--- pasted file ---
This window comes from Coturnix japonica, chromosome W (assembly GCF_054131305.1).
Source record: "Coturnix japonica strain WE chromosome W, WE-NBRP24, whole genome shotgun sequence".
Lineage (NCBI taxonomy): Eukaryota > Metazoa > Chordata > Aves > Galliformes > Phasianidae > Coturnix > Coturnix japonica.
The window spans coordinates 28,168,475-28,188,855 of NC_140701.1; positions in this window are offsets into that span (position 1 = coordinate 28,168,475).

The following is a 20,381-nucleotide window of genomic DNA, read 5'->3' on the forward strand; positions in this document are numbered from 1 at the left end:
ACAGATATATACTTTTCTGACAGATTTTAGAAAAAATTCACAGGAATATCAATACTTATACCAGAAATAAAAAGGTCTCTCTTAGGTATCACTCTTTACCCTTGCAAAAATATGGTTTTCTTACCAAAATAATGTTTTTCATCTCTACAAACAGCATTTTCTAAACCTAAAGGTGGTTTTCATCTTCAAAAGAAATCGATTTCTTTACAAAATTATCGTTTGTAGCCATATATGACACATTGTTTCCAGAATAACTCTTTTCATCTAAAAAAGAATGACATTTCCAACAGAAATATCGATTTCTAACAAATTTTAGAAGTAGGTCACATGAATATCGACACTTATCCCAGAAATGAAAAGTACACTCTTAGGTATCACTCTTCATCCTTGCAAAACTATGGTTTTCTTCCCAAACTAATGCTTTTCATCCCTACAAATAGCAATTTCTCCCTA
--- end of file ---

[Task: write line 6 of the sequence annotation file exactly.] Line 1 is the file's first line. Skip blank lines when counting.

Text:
ACAGATATATACTTTTCTGACAGATTTTAGAAAAAATTCACAGGAATATCAATACTTATACCAGAAATAAAAAGGTCTCTCTTAGGTATCACTCTTTACCCTTGCAAAAATATGGTTTTCTTACCAAAATAATGTTTTTCATCTCTACAAACAGCATTTTCTAAACCTAAAGGTGGTTTTCATCTTCAAAAGAAATCGATTTCTTTACAAAATTATCGTTTGTAGCCATATATGACACATTGTTTCCAGAATAACTCTTTTCATCTAAAAAAGAATGACATTTCCAACAGAAATATCGATTTCTAACAAATTTTAGAAGTAGGTCACATGAATATCGACACTTATCCCAGAAATGAAAAGTACACTCTTAGGTATCACTCTTCATCCTTGCAAAACTATGGTTTTCTTCCCAAACTAATGCTTTTCATCCCTACAAATAGCAATTTCTCCCTA